by Darren Hood
How do you define UX? I’ll explain why I’m asking in just a bit. Before we talk about what UX is, let’s consider what it is not:
- Thought of by many to focus only on aesthetics.
It’s not the job of UX professionals to “make things look good.” Our focus is on things like usability, optimal cognition, and ease of use — not “pretty.” And “pretty” can evaporate quickly if the usability, cognitive load, and ease of use are all painful.
- UX is not UI.
UX consists of a minimum of 120 methods, methodologies, principles, techniques, deliverables, and artifacts, of which user interface design is one. Contrary to popular belief, the acronyms UX and UI are NOT interchangeable.
- UX is not just “one thing.”
As mentioned, UX is made up of a very large hosts of techniques and deliverables. When some people say “UX,” they’re referring to the entire discipline. When others say “UX,” they could be using it interchangeably with UI. If 10 people say UX, unless they take the time to be specific, they could easily mean 10 different things and are, therefore, not saying the same thing. In truth, however, it’s never just one thing.
- UX is not design thinking.
Just as someone’s saying “UX” could mean 10 things, the same can be said for design thinking. For some, design thinking is referring to different steps in a project where various UX methods are applied to each step. They just happen to call it UX. These folks, however, are in the gross minority. For many, design thinking is an alternative to UX. Some think it’s the equivalent. The world of design thinking is a hodgepodge that’s not really solving the issues it claimed to address and is, in many cases, detracting from UX maturity levels. In short and on average, UX is not design thinking.
- UX is not UX if it does not include insights from actual users.
The “U” in UX stands for “user.” The focus of UX is optimizing the experience for users with a service, solution, or resource. In order to optimize efforts, those responsible for the efforts must work to gain insights from or operate based on user input. Without user input and insight (unless relying on heuristics), the efforts are driven by genius design or guesswork. Basically, if your work does not include input from users, it’s just “X.” Throw out the “U.”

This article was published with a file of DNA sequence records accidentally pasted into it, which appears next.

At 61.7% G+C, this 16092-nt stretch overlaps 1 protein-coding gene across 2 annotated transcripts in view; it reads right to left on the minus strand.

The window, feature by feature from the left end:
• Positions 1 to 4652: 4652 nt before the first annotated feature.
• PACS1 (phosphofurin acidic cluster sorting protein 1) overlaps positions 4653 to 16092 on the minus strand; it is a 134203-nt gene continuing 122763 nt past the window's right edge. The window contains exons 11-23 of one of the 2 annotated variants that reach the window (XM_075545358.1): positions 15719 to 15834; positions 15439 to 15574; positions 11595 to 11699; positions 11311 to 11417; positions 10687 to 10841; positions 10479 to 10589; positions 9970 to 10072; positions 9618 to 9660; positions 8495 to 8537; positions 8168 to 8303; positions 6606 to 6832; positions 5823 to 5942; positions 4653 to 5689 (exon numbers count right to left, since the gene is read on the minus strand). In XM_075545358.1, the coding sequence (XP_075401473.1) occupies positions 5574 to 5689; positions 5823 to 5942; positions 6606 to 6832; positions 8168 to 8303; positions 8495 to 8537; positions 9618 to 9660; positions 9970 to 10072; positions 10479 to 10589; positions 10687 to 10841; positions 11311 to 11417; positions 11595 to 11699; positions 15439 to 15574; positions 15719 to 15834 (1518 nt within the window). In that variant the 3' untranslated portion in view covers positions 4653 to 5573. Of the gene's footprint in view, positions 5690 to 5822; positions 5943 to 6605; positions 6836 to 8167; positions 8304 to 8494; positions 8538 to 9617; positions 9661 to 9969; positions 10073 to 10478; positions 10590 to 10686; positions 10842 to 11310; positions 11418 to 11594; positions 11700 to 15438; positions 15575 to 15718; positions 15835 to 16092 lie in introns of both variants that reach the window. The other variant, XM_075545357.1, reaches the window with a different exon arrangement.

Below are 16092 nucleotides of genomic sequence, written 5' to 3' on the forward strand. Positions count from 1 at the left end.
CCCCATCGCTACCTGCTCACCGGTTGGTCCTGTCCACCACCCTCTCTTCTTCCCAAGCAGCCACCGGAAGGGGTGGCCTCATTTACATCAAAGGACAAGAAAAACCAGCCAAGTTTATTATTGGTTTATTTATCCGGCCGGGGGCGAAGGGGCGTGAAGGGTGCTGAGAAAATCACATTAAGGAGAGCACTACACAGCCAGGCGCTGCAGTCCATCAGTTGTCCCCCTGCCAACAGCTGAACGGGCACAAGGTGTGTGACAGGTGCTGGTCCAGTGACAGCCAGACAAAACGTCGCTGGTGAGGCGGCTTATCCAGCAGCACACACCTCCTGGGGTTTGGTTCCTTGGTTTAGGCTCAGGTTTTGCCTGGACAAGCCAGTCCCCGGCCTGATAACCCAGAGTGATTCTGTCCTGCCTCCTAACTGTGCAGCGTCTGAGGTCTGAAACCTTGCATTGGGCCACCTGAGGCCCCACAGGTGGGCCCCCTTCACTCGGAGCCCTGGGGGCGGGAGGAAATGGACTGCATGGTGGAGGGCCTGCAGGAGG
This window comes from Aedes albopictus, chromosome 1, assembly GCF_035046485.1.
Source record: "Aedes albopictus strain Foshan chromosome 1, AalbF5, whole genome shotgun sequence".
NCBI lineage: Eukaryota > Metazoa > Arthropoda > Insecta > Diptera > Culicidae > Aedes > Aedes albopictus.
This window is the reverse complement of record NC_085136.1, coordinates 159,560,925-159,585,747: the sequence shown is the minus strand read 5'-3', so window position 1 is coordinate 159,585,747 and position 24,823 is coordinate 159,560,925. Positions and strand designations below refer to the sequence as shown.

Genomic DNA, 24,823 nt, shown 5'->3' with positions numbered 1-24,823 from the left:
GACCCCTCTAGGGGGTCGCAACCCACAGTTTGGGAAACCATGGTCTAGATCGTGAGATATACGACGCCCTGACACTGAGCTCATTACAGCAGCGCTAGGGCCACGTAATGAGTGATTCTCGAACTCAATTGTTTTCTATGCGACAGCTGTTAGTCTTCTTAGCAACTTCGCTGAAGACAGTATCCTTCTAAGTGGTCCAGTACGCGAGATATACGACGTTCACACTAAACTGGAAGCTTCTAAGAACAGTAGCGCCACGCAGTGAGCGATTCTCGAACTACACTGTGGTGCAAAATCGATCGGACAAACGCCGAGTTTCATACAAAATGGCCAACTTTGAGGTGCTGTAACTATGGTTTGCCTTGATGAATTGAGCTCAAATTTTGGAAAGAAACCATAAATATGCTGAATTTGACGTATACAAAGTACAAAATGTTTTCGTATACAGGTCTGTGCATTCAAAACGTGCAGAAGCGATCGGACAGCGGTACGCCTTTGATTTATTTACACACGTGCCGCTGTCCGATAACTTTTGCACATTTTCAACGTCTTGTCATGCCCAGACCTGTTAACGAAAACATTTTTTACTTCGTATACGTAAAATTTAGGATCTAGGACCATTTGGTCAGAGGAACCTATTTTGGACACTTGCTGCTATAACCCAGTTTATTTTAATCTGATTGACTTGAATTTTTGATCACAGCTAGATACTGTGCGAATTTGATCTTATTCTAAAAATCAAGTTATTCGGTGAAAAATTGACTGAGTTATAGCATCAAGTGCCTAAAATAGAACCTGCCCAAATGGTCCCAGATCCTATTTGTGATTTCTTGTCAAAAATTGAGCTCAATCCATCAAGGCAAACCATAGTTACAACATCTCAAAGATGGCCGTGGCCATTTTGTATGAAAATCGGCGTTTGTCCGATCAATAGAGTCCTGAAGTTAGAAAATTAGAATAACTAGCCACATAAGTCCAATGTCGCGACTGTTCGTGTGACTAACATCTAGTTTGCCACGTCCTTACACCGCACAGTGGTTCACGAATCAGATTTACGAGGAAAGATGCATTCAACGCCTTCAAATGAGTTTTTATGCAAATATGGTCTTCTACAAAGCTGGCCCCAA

Now that I’ve covered what UX is not, though I’ve addressed it briefly, let’s spend a few moments talking about what UX truly is. Some people feel “UX is a mindset,” but as you can see by the information already presented, that conclusion couldn’t be further from the truth.
Let’s ground ourselves by reviewing a few real world definitions:
- UX refers to the discipline or set of disciplines a UX professional employs to find the “sweet spot” between user goals, business goals, and various types of constraints. ~ Darren Hood
- The science and art of designing a product, a service, or an experience with a brand from end-to-end. ~Susan Weinschenk
- UX design is essentially about enhancing customer satisfaction and loyalty by delivering a positive experience at all of the touchpoints a customer experiences when interacting with a brand or company. ~Toptal
Each of these definitions provides insight about what UX truly is. Now, we said all of the aforementioned to address the issue of what I call “UX misdirection.” As mentioned in my post about “The UX Cycle of Excellence,” the first and foundational step associated with achieving excellence in UX involves properly defining and understanding the discipline. Without properly defining UX, a person is open to the misdirection we’re addressing. When we properly define and understand UX, we become cognitively garrisoned against shortcuts, quick fixes, and topics that would lead us astray.
One of the most common misdirections I’ve witnessed (and the one that triggered my writing this post) involves the tools of the trade. I saw an advertisement for a UX conference sponsored by a company behind one of today’s popular tools. Cool tool. It gets the job done for the most part, but it’s just a tool. The tool isn’t UX and UX isn’t the tool.
As in the past, topics to be covered at such a conference will revolve around ways to use the tool, but won’t really cover what UX is about—understanding requirements, solving design problems, aligning work with user and business goals, and managing relationships—you know, the REAL stuff behind actually creating designs.
If folks aren’t careful, they will (as many have) put the tool before the actual work and/or place inordinate importance on the tool and displace the work. If folks aren’t careful, they’ll think that UX is about “making things pretty” and neglect to learn about the various methods and techniques. If folks aren’t careful, they’ll fail to see the resources that would present scenarios and resources that champion those two mindsets as risky, dangerous, and counterproductive. And when someone fails to see something as risky, dangerous, and counterproductive, they’ll embrace them and produce accordingly.
Don’t allow yourself to be a victim of UX misdirection today. Take the clear path. Yes… it’s clear. In so doing, you’ll overcome UX misdirection and set yourself up for success.
You can hear more from the author by checking out The World of UX with Darren Hood wherever podcasts are available.